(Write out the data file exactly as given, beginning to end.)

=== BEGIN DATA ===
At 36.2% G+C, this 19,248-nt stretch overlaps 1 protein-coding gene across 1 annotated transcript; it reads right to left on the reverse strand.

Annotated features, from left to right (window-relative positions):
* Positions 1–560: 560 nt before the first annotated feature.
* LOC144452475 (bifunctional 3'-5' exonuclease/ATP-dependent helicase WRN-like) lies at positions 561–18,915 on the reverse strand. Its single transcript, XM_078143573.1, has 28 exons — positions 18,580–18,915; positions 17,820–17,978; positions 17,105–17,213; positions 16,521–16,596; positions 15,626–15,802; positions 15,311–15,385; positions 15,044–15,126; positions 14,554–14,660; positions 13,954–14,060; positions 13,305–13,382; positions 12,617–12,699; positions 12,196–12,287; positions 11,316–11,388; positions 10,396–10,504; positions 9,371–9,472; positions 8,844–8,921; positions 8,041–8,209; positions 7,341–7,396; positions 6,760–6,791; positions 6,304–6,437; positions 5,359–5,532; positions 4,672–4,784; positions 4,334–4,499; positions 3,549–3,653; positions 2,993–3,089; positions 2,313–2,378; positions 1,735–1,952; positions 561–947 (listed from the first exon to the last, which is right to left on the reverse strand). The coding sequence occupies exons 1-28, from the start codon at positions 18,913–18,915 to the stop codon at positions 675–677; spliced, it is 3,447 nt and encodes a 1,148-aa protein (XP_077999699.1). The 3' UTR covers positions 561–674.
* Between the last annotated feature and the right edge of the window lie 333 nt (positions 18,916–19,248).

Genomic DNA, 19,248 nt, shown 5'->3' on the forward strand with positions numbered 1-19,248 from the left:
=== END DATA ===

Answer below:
At 36.2% G+C, this 19,248-nt stretch overlaps 1 protein-coding gene across 1 annotated transcript; it reads right to left on the reverse strand.

Annotated features, from left to right (window-relative positions):
* Positions 1–560: 560 nt before the first annotated feature.
* LOC144452475 (bifunctional 3'-5' exonuclease/ATP-dependent helicase WRN-like) lies at positions 561–18,915 on the reverse strand. Its single transcript, XM_078143573.1, has 28 exons — positions 18,580–18,915; positions 17,820–17,978; positions 17,105–17,213; positions 16,521–16,596; positions 15,626–15,802; positions 15,311–15,385; positions 15,044–15,126; positions 14,554–14,660; positions 13,954–14,060; positions 13,305–13,382; positions 12,617–12,699; positions 12,196–12,287; positions 11,316–11,388; positions 10,396–10,504; positions 9,371–9,472; positions 8,844–8,921; positions 8,041–8,209; positions 7,341–7,396; positions 6,760–6,791; positions 6,304–6,437; positions 5,359–5,532; positions 4,672–4,784; positions 4,334–4,499; positions 3,549–3,653; positions 2,993–3,089; positions 2,313–2,378; positions 1,735–1,952; positions 561–947 (listed from the first exon to the last, which is right to left on the reverse strand). The coding sequence occupies exons 1-28, from the start codon at positions 18,913–18,915 to the stop codon at positions 675–677; spliced, it is 3,447 nt and encodes a 1,148-aa protein (XP_077999699.1). The 3' UTR covers positions 561–674.
* Between the last annotated feature and the right edge of the window lie 333 nt (positions 18,916–19,248).

Genomic DNA, 19,248 nt, shown 5'->3' on the forward strand with positions numbered 1-19,248 from the left: